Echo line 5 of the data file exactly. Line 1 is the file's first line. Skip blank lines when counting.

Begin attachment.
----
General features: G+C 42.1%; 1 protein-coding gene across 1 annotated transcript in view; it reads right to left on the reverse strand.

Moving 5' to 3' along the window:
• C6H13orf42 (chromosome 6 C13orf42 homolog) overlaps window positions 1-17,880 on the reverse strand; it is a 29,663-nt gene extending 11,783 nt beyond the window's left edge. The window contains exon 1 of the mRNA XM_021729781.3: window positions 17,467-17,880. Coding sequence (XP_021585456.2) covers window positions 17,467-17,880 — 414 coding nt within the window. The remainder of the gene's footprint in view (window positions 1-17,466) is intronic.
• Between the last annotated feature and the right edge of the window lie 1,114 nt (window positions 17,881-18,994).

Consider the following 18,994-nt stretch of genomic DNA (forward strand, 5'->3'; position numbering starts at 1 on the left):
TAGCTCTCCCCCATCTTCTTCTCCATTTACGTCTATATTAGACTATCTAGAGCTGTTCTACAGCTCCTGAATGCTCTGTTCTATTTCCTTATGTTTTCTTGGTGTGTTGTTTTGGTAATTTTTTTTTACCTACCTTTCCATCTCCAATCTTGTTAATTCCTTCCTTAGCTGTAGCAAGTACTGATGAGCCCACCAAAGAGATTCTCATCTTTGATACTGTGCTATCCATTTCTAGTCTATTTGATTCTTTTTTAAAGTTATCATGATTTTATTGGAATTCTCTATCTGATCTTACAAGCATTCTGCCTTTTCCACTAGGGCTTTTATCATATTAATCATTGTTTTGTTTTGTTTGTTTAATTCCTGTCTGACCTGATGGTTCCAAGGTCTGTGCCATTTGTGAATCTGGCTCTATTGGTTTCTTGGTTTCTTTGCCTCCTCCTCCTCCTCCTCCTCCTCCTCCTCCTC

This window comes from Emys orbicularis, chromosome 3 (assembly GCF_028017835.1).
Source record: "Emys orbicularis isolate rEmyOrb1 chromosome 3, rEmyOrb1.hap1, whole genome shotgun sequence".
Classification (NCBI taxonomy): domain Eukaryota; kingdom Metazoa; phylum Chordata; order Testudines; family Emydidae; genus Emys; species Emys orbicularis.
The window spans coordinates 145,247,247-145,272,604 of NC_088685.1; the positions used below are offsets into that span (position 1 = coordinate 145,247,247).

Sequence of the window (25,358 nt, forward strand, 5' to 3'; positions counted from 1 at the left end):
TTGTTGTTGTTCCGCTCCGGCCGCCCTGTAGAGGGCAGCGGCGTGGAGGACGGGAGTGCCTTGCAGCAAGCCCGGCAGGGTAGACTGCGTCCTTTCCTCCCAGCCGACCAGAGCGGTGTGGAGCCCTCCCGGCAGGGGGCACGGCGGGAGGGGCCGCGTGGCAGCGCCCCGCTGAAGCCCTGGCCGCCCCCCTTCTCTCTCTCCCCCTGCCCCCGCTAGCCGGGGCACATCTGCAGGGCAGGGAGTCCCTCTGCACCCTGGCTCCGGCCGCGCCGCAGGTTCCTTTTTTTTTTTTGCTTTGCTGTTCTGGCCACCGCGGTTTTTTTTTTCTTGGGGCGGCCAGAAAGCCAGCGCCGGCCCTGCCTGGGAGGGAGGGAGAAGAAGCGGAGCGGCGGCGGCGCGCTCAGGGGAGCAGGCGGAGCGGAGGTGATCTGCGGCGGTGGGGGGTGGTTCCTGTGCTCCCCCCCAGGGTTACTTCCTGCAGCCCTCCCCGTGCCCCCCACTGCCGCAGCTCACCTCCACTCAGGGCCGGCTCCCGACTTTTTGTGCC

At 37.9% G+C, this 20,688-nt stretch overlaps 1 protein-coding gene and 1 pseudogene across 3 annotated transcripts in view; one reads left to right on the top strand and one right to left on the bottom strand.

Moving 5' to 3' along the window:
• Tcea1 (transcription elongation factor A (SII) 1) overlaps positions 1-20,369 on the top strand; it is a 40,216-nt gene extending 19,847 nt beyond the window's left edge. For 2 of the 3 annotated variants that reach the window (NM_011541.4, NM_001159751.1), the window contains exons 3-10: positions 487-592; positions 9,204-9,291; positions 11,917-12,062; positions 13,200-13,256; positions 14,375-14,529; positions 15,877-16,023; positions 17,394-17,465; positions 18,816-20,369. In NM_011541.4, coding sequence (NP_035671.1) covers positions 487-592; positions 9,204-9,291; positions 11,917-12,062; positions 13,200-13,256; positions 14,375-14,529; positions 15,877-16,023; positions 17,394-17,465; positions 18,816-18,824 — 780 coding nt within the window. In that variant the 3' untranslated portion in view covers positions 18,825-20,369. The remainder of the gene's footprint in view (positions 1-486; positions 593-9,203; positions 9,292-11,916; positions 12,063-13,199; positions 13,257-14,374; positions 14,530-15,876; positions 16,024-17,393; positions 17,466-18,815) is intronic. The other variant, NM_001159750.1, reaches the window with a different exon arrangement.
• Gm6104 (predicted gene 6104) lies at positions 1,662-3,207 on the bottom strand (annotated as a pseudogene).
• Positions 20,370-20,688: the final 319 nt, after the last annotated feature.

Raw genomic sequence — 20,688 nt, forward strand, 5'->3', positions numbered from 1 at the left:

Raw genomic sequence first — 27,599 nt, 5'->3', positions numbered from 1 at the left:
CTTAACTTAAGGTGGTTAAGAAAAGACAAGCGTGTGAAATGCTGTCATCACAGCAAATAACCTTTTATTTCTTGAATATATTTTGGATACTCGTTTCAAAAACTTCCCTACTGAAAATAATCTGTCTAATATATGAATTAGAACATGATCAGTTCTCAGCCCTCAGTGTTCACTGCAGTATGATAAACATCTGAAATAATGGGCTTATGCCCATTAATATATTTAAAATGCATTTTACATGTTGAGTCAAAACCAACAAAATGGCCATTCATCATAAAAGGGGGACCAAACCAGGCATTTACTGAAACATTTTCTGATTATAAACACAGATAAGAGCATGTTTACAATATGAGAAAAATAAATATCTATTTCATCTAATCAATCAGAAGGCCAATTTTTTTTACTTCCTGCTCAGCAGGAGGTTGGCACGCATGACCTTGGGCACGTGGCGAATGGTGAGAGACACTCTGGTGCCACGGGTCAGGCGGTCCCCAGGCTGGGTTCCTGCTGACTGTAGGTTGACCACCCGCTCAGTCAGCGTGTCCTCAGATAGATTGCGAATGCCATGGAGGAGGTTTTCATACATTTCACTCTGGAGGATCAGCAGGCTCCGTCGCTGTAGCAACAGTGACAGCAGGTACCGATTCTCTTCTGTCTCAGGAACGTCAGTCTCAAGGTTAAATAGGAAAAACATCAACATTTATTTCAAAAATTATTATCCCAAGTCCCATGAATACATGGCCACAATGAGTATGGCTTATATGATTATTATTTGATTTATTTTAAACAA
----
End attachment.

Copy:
Consider the following 18,994-nt stretch of genomic DNA (forward strand, 5'->3'; position numbering starts at 1 on the left):